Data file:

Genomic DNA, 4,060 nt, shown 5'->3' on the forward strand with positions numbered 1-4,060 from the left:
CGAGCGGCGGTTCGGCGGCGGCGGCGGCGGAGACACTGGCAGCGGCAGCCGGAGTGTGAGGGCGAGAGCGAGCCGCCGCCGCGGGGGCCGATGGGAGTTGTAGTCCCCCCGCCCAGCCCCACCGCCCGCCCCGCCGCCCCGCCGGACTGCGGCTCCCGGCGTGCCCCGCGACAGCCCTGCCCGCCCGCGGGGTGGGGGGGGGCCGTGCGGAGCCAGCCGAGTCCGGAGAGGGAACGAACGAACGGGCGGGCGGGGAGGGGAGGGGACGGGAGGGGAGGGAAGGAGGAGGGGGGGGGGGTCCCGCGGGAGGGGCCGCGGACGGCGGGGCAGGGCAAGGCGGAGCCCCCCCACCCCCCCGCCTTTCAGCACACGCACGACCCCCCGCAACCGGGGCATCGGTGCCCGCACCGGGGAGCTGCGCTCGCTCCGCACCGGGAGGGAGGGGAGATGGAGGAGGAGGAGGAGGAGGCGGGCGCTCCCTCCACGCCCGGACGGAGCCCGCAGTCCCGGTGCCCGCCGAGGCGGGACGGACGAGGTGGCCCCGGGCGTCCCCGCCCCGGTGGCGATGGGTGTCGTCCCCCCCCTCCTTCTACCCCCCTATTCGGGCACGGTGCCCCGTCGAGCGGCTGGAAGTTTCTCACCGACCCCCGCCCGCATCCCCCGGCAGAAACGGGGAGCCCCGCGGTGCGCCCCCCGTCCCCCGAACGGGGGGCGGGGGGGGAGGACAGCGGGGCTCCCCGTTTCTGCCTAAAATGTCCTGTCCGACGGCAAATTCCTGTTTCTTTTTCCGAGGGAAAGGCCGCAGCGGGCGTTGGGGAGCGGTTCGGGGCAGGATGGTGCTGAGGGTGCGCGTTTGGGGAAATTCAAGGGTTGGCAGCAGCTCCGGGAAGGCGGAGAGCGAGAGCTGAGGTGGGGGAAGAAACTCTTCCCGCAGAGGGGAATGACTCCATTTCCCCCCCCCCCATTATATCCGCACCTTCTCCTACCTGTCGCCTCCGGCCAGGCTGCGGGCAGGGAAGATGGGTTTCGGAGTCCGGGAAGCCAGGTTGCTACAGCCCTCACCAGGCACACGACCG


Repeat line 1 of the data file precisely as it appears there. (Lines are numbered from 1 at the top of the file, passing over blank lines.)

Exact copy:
Genomic DNA, 4,060 nt, shown 5'->3' on the forward strand with positions numbered 1-4,060 from the left: